It’s no secret that our culture is fascinated with superheroes.
From Spider-man to Wonderwoman, you can find superhero comic books, movies, and TV shows everywhere. “Heroes with extraordinary powers have fascinated people throughout history,” says investigative journalist Nadia Fezzani.
“People see injustice and pain in the world and long for the idea of someone being able to banish evil.
Additionally, many of the ideals people held in the past are not shared by modern society (religion, etc.). As a result, some people are eager for something to believe in.”
I’ve often wondered why people are so enthralled with superheroes. My son Elijah (17), for instance, is a big fan of superheroes. His favorite hero is Ghost Rider.
“I like him [Ghost Rider] because he’s mysterious and because he takes vengeance on other demons,” Elijah told me. “I also think that he looks really cool and just the concept of him being this demon, yet he’s fighting for good, is interesting to me.”
Yes, Real Life Super Heroes Are Real.
A few weeks ago, Elijah and I were discussing the concept of someone being a superhero in real life. He told me he thought it would be cool to help save people and make a difference. At the time, I thought it would be interesting, but I honestly thought there was no such thing as a real-life superhero.
Turns out I was wrong.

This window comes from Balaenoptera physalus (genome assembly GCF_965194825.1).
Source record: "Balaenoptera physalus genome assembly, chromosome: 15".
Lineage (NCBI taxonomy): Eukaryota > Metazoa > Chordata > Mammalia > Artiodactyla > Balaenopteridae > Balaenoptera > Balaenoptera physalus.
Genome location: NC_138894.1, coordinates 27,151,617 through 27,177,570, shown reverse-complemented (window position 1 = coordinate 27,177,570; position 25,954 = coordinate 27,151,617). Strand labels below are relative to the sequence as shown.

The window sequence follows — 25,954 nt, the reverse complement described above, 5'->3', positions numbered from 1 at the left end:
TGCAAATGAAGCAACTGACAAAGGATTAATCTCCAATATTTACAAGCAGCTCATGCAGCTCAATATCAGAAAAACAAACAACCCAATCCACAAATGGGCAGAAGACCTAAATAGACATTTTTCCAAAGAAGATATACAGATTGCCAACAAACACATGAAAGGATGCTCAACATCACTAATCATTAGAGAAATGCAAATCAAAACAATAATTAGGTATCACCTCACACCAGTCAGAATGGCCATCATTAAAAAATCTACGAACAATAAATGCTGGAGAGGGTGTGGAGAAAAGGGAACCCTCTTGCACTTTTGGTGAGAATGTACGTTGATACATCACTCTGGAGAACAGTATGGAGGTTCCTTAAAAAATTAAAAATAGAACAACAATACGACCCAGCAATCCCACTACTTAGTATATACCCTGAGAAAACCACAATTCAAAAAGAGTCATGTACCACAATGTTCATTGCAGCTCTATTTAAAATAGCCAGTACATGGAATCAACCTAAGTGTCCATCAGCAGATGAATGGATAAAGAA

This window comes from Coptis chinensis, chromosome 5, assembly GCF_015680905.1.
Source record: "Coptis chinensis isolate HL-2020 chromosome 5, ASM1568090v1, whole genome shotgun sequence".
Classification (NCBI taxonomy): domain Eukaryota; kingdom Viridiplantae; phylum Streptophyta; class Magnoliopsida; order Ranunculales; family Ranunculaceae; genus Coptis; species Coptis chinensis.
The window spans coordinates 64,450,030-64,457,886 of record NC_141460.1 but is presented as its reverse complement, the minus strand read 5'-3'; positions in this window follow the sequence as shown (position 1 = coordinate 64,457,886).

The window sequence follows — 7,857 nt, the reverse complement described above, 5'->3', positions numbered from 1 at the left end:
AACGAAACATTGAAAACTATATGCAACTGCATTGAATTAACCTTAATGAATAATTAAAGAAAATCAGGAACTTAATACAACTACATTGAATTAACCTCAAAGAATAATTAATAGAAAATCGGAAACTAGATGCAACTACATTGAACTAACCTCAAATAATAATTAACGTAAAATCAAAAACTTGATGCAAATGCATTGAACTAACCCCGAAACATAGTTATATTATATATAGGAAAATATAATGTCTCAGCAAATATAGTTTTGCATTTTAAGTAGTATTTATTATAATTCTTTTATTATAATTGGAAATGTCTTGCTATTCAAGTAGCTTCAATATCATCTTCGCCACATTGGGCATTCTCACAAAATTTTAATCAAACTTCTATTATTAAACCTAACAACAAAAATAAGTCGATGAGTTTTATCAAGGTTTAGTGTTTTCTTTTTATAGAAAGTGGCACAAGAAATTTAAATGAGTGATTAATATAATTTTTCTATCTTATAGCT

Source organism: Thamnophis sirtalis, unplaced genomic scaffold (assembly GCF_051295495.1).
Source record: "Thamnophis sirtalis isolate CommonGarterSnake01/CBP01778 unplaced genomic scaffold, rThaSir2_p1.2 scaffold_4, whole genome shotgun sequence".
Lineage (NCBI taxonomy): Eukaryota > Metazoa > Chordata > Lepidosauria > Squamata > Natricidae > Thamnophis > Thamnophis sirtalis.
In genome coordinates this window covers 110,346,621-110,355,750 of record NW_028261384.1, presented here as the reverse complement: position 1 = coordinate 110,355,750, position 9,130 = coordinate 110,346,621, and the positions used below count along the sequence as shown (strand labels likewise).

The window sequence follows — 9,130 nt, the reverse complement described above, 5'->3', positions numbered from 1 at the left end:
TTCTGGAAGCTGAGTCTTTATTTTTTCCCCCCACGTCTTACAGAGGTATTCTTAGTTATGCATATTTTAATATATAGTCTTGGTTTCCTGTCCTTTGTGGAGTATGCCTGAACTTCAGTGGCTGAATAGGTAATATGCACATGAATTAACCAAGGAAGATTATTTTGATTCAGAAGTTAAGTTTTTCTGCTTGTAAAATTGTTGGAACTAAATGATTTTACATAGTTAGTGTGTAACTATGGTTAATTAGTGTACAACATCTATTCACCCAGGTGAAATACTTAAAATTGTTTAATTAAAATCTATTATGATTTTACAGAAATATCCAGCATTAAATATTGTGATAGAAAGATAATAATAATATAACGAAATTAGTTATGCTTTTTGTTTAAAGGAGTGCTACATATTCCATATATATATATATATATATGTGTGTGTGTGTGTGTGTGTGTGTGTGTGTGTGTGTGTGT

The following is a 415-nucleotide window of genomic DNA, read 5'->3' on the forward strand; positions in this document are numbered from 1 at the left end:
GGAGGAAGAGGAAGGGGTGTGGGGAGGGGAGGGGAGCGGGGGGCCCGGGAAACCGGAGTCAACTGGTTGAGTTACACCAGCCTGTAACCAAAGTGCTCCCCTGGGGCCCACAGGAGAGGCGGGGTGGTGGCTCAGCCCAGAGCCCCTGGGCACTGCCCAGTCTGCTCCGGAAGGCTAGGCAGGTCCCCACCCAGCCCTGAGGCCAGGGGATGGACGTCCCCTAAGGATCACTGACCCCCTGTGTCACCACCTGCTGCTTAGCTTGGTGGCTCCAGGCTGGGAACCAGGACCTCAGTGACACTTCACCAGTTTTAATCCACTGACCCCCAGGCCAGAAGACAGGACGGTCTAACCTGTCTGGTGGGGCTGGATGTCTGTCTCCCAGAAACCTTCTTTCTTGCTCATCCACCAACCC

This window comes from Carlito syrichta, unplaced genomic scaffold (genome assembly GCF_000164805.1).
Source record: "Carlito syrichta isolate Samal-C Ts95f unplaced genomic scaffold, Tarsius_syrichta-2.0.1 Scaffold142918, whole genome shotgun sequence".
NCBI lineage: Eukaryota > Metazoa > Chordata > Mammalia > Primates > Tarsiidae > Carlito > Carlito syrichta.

Superheroes are real. There are people who actually dress up in costume and go out in their city or town to help people. Fezzani researched and wrote a book about these”real-life superheroes”. The project took her two and a half years to complete.
In her book, Real Life Super Heroes, Fezzani follows and interviews the men and women who put on a superhero costume at night to help fight crime and save people.
Good Life Detroit had the opportunity to interview Fezzanit about her new book. She answers questions such as:
Why real-life superheroes wear masks?
What does law enforcement think of the superheroes?
Are there any real-life superheroes in Detroit?
“Another reason people are fascinated by superheroes is that perhaps many fantasize about having meaning and power in their lives. Superheroes are just plain fun and attract many for that reason alone.” —Nadia Fezzani, author of Real Life Super Heroes
Q&A with Nadia Fezzani, Author of Real Life Super Heroes
What kind of relationships do Real Life Super Heroes (RLSH) have with law enforcement?
Usually, serious Real Life Super Heroes will be accepted by local authorities. However, not all police take them seriously for various reasons, but some more notable Real Life Super Heroes are in some way approved by local police departments.
If they are doing good, why do they have to wear masks?
Just like in the comic books or movies, having their identities revealed could be viewed unfavorably by some in society. Many Real Life Super Heroes are concerned about how they would be perceived in their personal professional lives. Some Real Life Super Heroes also fear for the safety of their family if they were to face reprisals from criminals.
Are there Real Life Super Heroes in Detroit?
There were groups in the greater Michigan area, but I don’t know if they are still active. One controversial Real Life Super Hero who comes to mind is Bee Sting. A few years ago, he was charged with felonious assault and possession of body armor as a result of a confrontation regarding a supposed noise ordinance violation. He then retired as an RLSH after pleading guilty. There are others in his group who were listed in Michigan, but not specifically in Detroit.